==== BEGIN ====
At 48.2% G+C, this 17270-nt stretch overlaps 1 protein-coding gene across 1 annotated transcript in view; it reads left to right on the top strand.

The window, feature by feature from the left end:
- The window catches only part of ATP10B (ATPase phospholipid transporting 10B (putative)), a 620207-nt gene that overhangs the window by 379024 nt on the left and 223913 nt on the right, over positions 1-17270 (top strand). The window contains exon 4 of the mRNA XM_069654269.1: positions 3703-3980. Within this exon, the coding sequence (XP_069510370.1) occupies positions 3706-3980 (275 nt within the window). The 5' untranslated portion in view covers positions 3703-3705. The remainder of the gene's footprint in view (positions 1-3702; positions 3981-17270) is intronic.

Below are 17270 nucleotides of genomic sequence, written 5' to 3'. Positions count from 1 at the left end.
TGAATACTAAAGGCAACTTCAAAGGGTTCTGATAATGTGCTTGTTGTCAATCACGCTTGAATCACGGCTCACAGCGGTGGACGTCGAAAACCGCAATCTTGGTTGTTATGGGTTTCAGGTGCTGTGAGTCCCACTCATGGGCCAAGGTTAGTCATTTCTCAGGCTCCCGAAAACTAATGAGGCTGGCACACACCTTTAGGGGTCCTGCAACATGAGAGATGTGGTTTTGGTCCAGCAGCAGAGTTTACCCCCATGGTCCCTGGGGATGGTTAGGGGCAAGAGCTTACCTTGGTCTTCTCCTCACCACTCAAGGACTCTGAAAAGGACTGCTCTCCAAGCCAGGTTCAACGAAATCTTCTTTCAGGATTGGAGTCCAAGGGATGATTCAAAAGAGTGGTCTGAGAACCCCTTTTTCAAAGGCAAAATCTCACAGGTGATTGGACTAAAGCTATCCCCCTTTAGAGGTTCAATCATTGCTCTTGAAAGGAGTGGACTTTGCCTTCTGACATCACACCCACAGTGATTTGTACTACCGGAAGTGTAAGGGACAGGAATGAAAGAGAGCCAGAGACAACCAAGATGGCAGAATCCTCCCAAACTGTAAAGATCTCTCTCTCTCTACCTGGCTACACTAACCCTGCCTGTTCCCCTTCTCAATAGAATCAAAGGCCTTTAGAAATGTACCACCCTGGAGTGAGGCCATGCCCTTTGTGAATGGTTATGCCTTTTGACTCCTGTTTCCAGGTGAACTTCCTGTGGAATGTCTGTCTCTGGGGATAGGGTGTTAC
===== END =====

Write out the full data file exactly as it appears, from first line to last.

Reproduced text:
At 48.2% G+C, this 17270-nt stretch overlaps 1 protein-coding gene across 1 annotated transcript in view; it reads left to right on the top strand.

The window, feature by feature from the left end:
- The window catches only part of ATP10B (ATPase phospholipid transporting 10B (putative)), a 620207-nt gene that overhangs the window by 379024 nt on the left and 223913 nt on the right, over positions 1-17270 (top strand). The window contains exon 4 of the mRNA XM_069654269.1: positions 3703-3980. Within this exon, the coding sequence (XP_069510370.1) occupies positions 3706-3980 (275 nt within the window). The 5' untranslated portion in view covers positions 3703-3705. The remainder of the gene's footprint in view (positions 1-3702; positions 3981-17270) is intronic.

Below are 17270 nucleotides of genomic sequence, written 5' to 3'. Positions count from 1 at the left end.
TGAATACTAAAGGCAACTTCAAAGGGTTCTGATAATGTGCTTGTTGTCAATCACGCTTGAATCACGGCTCACAGCGGTGGACGTCGAAAACCGCAATCTTGGTTGTTATGGGTTTCAGGTGCTGTGAGTCCCACTCATGGGCCAAGGTTAGTCATTTCTCAGGCTCCCGAAAACTAATGAGGCTGGCACACACCTTTAGGGGTCCTGCAACATGAGAGATGTGGTTTTGGTCCAGCAGCAGAGTTTACCCCCATGGTCCCTGGGGATGGTTAGGGGCAAGAGCTTACCTTGGTCTTCTCCTCACCACTCAAGGACTCTGAAAAGGACTGCTCTCCAAGCCAGGTTCAACGAAATCTTCTTTCAGGATTGGAGTCCAAGGGATGATTCAAAAGAGTGGTCTGAGAACCCCTTTTTCAAAGGCAAAATCTCACAGGTGATTGGACTAAAGCTATCCCCCTTTAGAGGTTCAATCATTGCTCTTGAAAGGAGTGGACTTTGCCTTCTGACATCACACCCACAGTGATTTGTACTACCGGAAGTGTAAGGGACAGGAATGAAAGAGAGCCAGAGACAACCAAGATGGCAGAATCCTCCCAAACTGTAAAGATCTCTCTCTCTCTACCTGGCTACACTAACCCTGCCTGTTCCCCTTCTCAATAGAATCAAAGGCCTTTAGAAATGTACCACCCTGGAGTGAGGCCATGCCCTTTGTGAATGGTTATGCCTTTTGACTCCTGTTTCCAGGTGAACTTCCTGTGGAATGTCTGTCTCTGGGGATAGGGTGTTAC